Buddhism and Mental Illness
As I write this there are millions, if not billions of people on this planet who are suffering from some form of mental illness. But what exactly is mental illness and how does one approach it from a Buddhist perspective? That is the crux of this article which will examine the various perspectives on mental illness among the various Buddhist traditions.
What is Mental Illness?
So how do we define mental illness?
In the newly released DSM-5, mental illness is defined as:
“A mental disorder is a syndrome characterized by clinically significant disturbance in an individual’s cognition, emotion regulation, or behavior that reflects a dysfunction in the psychological, biological, or developmental processes underlying mental functioning. Mental disorders are usually associated with significant distress in social, occupational, or other important activities. An expectable or culturally approved response to a common stressor or loss, such as the death of a loved one, is not a mental disorder. Socially deviant behavior (e.g., political, religious, or sexual) and conflicts that are primarily between the individual and society are not mental disorders unless the deviance or conflict results from a dysfunction in the individual, as described above.”
I think this is a pretty comprehensive definition and covers what is and what is not considered to be a mental illness from the perspective of modern psychiatry.
I think there is still a lot of stigma surrounding mental illness where some people are judged just because they suffer from anxiety, depression, or PTSD. But I think more and more awareness is spreading among the people and it is my hope that one day we can openly talk about our afflictions and work together to heal them in a compassionate manner.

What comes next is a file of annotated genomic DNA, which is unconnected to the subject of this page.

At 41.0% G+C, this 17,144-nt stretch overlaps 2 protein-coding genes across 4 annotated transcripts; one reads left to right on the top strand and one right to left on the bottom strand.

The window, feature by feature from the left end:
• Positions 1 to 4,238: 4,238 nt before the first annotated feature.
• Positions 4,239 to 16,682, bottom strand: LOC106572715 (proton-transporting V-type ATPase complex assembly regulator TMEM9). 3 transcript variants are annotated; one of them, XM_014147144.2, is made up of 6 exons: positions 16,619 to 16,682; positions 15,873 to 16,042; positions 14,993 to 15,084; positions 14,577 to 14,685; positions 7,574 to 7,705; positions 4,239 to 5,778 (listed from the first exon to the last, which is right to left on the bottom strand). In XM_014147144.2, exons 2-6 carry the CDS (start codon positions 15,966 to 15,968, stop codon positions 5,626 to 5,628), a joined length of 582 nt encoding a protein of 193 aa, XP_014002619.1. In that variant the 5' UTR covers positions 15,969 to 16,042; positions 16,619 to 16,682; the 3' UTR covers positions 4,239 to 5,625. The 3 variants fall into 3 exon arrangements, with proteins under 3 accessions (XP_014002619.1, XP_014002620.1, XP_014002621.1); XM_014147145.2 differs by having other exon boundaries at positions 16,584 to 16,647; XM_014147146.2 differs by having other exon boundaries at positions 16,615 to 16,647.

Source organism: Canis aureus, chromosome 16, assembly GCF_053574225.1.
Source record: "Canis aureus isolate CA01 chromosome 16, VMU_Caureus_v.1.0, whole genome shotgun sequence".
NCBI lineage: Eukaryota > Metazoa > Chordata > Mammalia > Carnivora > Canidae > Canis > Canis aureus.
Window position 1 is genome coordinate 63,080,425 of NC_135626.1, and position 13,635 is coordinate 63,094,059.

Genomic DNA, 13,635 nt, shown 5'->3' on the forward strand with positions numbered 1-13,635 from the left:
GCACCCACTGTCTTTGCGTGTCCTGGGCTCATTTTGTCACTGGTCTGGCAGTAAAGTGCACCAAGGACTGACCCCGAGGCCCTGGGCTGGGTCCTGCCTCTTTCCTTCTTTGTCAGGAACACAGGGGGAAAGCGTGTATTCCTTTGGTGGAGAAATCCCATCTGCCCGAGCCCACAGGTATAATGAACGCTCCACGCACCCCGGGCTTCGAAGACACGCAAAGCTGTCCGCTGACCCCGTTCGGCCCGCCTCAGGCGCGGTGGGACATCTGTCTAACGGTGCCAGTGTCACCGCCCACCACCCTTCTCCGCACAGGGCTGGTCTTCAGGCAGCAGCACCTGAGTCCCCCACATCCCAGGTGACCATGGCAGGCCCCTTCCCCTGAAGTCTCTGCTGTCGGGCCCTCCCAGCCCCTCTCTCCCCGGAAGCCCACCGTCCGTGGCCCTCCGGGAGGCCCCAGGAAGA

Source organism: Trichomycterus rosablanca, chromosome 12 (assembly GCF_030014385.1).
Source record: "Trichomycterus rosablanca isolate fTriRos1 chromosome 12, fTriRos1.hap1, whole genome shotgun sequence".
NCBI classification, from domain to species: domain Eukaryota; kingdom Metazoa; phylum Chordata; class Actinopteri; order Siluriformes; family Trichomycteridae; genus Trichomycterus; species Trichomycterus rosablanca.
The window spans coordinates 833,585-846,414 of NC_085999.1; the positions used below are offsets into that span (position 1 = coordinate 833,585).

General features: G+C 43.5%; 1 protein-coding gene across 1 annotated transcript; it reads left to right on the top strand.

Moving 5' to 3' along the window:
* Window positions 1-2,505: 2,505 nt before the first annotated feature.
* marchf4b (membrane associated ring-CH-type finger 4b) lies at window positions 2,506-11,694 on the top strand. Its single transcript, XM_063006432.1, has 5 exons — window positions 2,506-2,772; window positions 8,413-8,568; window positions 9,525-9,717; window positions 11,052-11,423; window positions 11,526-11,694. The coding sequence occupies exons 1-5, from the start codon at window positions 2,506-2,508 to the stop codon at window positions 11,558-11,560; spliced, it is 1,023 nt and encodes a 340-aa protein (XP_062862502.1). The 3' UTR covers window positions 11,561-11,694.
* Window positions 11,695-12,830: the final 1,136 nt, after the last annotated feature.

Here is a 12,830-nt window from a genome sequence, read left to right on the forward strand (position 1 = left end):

Buddhism and Mental Illness
According to Buddhism, afflictions like mental illness fall under the term dukkha (suffering or unsatisfactoriness) and the specific mental states such as anxiety, fear, anger, jealousy, desire, depression, and other states that we experience in mental illness are called kleshas (mental states that cloud the mind and result in unwholesome actions).
All of these kleshas can be traced back to three root kleshas ignorance (or misknowledge), attachment, and aversion which are known as the Three Poisons in Mahayana tradition or the Three Unwholesome Roots in the Theravada tradition.
We can overcome the kleshas using meditation by acknowledging them and then letting them go but there are times when our mental afflictions become too overwhelming for us to cope with.
Sadly, many Buddhist teachers are under the impression that just meditating is the way to treat mental illness instead of taking medications for it. I think this is a form of stigma that tends to be prevalent among some Buddhist teachers.
The Buddha taught that we should take any medicine that we need to in order to maintain our health and this also includes psychiatric medicines.
My recommendation is to seek professional help if you are feeling overwhelmed by mental afflictions. Though meditation may be helpful for mental illness it should be considered a supplement to and not a replacement for medication and thereapy.
Thanks for reading this article on Buddhism and Mental Illness, and as always feel free to leave your thoughts in the comments below.